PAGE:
Striatal and cortical midline circuits in major depression: Implications for suicide and symptom expression

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In major depression, the neural mechanisms underlying suicide related thoughts and behaviors as well as the expression of other depressive symptoms are incompletely characterized. Evidence indicates that both the striatum and cortical midline structures (CMS) may be involved with both suicide and emotional dysregulation in unipolar illness. The aim of this study was to identify striatal–CMS circuits associated with current depression severity and suicidal ideation (SI) as well as a history of self-harm.


Twenty-two male subjects with recurrent unipolar depression were studied using functional MRI. All subjects were unmedicated and without current psychiatric comorbidity. Correlational analyses were used to determine whether striatal–CMS functional connectivity was associated with any of the three clinical variables.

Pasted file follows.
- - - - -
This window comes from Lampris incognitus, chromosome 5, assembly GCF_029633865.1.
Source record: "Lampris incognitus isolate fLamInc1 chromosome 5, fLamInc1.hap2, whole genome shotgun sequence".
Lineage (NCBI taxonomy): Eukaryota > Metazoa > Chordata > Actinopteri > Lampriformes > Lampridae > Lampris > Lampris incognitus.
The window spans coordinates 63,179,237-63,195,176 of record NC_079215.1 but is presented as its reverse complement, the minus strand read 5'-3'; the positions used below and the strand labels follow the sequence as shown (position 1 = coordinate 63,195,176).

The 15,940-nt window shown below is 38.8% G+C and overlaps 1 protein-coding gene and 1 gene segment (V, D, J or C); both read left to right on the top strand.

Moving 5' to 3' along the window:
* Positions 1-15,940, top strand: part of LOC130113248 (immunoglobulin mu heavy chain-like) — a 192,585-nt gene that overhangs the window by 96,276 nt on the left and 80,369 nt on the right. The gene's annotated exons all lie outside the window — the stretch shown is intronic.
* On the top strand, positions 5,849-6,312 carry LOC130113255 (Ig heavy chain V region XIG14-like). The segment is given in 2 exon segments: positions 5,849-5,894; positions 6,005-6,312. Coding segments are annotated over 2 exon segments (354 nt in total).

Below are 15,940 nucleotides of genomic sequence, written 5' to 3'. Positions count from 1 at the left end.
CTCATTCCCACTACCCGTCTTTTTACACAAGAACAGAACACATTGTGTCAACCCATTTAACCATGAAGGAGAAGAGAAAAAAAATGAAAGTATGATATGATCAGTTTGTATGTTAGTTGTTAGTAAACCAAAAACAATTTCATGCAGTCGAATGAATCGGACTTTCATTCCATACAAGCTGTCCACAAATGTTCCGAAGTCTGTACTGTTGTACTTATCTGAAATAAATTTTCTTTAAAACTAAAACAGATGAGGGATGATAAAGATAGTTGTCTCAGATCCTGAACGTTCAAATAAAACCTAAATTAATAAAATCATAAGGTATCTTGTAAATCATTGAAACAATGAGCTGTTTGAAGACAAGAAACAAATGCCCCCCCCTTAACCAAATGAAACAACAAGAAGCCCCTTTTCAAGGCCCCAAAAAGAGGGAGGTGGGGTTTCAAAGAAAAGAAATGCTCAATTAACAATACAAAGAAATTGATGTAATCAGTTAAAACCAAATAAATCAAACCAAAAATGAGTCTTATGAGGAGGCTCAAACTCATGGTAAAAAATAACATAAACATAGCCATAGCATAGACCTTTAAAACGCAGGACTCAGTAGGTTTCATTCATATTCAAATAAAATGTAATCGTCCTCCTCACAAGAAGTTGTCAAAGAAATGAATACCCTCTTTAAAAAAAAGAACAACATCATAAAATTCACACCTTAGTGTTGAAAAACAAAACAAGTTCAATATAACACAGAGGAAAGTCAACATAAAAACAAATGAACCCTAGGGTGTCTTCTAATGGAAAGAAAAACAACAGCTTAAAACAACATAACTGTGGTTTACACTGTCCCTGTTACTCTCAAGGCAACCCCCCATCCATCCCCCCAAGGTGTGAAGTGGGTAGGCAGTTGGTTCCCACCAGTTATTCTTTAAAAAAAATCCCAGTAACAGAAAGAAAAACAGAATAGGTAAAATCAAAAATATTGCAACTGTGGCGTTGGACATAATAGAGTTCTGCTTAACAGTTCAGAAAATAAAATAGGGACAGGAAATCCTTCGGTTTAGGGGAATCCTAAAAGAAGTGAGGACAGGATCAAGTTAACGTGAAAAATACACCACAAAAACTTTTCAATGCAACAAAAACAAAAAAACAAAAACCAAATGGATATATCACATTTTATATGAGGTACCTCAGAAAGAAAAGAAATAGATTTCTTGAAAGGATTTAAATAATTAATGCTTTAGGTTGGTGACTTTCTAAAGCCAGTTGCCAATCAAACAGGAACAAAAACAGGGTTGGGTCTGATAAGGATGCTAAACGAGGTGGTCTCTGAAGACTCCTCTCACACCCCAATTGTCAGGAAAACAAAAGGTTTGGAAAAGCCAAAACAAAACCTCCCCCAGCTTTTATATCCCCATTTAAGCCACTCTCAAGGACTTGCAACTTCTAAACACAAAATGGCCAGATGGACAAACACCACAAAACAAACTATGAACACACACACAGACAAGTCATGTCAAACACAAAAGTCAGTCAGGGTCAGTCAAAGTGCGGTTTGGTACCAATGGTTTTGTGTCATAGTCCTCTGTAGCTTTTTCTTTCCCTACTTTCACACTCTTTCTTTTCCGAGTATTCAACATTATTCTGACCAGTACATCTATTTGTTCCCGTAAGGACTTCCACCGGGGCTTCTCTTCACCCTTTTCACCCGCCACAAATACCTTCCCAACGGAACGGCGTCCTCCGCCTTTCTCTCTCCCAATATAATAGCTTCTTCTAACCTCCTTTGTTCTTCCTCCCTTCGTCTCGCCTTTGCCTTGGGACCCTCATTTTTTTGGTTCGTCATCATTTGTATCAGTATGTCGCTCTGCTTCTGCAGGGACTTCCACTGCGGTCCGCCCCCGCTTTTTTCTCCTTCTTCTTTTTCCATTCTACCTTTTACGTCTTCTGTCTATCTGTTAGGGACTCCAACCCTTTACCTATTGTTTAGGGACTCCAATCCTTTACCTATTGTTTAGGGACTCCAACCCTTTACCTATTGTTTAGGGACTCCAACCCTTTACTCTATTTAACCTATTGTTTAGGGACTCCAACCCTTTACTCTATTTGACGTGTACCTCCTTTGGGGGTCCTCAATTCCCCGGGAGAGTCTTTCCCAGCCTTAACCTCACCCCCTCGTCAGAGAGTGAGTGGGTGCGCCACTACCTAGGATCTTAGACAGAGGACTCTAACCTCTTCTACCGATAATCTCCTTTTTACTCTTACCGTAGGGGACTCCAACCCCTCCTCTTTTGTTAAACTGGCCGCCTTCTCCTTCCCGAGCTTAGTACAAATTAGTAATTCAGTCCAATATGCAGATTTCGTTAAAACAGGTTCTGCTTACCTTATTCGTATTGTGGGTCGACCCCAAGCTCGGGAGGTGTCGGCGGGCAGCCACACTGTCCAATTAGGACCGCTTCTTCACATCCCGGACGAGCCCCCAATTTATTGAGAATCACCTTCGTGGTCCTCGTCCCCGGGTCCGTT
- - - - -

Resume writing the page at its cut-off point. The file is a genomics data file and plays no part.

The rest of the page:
A network involving the bilateral striatum and anterior CMS was found to be associated with depressive symptom severity. Current SI was associated with a similar but less extensive circuit in the left hemisphere. A distinct striatal motor/sensory network was associated with self-harm behaviors, but not current SI or depression severity.


The striatal–anterior CMS circuit likely plays a significant role in the expression of depressive symptoms and SI. In contrast, a striatum–motor/sensory cortex network may be a trait marker of suicide-related behaviors. If replicated, this result might eventually lead to the development of a biomarker that would be useful for studies of pharmacologic and/or psychotherapeutic suicide prevention interventions.

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